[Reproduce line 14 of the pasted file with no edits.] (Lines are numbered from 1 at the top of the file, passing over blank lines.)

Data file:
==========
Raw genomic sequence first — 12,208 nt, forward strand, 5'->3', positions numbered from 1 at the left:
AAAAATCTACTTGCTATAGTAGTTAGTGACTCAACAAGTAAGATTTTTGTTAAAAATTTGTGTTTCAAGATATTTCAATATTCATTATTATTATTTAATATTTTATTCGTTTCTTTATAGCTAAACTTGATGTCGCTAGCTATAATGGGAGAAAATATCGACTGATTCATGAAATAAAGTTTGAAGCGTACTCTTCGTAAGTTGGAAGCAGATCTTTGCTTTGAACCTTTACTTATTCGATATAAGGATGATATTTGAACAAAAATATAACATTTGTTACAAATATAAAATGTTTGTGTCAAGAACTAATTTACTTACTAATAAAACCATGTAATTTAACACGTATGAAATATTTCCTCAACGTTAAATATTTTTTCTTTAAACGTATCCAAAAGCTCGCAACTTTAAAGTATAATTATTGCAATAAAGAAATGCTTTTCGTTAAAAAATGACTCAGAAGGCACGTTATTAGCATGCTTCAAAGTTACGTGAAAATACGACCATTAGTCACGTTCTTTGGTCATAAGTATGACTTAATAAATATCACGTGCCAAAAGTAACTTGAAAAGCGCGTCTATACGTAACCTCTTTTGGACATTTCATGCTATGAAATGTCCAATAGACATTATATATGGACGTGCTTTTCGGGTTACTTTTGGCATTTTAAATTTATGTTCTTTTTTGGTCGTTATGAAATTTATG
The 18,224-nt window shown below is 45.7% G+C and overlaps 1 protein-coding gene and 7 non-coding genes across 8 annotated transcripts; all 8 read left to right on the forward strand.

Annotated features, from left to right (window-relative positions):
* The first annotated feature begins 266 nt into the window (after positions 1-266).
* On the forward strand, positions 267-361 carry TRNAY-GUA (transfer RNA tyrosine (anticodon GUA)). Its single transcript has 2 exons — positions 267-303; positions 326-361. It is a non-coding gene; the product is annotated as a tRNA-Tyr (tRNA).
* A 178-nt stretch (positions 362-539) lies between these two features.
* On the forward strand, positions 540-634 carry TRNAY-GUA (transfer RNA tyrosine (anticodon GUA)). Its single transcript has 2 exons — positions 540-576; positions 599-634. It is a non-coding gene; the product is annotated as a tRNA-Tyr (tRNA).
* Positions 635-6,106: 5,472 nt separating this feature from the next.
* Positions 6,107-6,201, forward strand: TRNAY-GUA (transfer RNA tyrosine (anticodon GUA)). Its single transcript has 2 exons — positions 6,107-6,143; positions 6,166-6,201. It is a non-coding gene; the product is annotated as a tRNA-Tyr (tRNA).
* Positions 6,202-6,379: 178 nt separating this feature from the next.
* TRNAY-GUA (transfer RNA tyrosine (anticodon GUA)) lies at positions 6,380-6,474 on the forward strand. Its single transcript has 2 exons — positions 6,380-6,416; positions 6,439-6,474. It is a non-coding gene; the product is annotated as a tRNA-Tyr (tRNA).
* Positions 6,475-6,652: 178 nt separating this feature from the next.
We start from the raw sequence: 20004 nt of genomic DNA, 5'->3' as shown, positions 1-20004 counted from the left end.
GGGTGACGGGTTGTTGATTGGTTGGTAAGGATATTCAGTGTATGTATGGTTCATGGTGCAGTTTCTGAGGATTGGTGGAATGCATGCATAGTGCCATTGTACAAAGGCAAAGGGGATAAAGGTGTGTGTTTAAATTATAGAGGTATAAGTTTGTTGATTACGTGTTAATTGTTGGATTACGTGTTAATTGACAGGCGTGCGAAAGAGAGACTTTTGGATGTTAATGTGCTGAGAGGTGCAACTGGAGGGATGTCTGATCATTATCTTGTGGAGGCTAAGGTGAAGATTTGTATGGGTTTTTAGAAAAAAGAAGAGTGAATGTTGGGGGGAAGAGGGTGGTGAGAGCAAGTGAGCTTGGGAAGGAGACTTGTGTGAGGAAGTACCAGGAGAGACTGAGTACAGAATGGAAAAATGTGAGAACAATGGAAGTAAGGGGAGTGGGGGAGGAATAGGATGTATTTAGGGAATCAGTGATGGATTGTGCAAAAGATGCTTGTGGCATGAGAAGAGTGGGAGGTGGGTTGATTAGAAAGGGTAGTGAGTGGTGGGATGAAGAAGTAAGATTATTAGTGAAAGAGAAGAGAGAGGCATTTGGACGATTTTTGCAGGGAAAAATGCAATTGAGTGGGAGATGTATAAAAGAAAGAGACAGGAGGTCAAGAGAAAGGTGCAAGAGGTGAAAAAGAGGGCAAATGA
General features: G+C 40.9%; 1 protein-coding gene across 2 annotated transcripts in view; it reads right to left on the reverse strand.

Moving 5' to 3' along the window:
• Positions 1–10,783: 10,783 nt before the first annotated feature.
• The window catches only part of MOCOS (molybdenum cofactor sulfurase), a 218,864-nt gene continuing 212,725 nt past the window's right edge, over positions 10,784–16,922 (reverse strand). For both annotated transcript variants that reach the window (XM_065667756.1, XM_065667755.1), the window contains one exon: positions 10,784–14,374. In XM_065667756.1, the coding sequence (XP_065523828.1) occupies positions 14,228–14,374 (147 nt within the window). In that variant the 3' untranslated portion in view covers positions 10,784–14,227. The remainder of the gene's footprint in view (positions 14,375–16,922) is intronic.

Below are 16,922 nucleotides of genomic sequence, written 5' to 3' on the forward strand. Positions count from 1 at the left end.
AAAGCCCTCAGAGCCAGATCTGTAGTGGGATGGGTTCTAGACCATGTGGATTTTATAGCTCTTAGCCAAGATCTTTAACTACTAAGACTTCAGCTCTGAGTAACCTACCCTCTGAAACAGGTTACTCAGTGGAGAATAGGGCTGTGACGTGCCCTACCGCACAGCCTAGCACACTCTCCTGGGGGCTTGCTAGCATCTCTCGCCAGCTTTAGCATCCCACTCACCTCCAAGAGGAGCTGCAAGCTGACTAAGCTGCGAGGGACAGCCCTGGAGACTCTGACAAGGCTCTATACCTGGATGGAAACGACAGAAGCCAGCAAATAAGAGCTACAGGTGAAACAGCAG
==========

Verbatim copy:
We start from the raw sequence: 20004 nt of genomic DNA, 5'->3' as shown, positions 1-20004 counted from the left end.